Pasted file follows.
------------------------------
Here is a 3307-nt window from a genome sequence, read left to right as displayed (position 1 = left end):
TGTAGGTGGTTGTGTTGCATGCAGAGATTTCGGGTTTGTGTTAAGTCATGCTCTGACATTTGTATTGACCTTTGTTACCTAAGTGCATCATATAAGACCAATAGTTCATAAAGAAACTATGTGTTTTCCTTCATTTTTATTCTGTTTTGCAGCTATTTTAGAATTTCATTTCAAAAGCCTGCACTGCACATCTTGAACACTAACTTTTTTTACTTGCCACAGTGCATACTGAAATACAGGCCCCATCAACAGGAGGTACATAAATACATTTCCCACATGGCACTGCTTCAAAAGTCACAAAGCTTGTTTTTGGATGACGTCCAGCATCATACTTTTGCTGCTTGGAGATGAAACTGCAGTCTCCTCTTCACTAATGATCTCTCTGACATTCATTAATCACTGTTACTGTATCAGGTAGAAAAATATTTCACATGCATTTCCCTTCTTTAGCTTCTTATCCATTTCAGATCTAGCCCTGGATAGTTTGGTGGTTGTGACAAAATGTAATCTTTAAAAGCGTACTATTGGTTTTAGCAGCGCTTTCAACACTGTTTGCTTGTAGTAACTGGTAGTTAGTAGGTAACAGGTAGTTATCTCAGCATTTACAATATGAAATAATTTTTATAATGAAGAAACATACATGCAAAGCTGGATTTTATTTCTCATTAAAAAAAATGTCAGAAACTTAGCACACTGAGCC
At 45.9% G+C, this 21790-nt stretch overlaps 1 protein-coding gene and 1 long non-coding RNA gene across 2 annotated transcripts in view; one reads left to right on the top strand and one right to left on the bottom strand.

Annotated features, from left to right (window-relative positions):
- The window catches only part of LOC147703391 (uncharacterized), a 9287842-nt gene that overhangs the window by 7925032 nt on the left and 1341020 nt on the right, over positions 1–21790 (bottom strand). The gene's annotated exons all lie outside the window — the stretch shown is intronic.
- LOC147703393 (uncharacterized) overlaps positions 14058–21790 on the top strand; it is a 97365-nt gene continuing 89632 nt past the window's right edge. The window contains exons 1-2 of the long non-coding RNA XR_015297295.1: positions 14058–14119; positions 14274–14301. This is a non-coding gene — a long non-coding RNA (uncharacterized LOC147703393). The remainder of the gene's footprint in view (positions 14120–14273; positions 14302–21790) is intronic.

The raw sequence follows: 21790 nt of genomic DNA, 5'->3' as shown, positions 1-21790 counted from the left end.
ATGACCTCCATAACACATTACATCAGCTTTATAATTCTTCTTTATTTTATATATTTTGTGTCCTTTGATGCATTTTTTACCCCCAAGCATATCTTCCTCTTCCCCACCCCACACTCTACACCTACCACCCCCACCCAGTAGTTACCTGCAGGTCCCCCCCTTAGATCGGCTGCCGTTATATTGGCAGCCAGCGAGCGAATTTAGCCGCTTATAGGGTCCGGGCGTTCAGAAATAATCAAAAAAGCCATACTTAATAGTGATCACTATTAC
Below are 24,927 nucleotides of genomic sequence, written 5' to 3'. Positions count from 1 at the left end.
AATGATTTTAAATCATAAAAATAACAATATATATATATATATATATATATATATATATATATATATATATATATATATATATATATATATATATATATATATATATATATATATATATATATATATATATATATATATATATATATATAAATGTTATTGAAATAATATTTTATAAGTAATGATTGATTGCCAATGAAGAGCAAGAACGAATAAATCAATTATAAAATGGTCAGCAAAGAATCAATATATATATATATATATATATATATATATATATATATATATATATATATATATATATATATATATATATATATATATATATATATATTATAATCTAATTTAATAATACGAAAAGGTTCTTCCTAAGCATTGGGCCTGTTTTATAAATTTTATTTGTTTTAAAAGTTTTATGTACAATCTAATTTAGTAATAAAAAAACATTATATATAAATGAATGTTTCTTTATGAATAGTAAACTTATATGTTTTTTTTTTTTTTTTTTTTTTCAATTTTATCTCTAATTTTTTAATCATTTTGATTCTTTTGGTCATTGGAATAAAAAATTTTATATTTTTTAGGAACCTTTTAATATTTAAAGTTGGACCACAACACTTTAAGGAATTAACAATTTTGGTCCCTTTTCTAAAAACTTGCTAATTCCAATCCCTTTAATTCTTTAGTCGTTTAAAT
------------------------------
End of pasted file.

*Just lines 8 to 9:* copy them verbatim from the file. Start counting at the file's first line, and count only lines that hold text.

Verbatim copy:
ATGACCTCCATAACACATTACATCAGCTTTATAATTCTTCTTTATTTTATATATTTTGTGTCCTTTGATGCATTTTTTACCCCCAAGCATATCTTCCTCTTCCCCACCCCACACTCTACACCTACCACCCCCACCCAGTAGTTACCTGCAGGTCCCCCCCTTAGATCGGCTGCCGTTATATTGGCAGCCAGCGAGCGAATTTAGCCGCTTATAGGGTCCGGGCGTTCAGAAATAATCAAAAAAGCCATACTTAATAGTGATCACTATTAC
Below are 24,927 nucleotides of genomic sequence, written 5' to 3'. Positions count from 1 at the left end.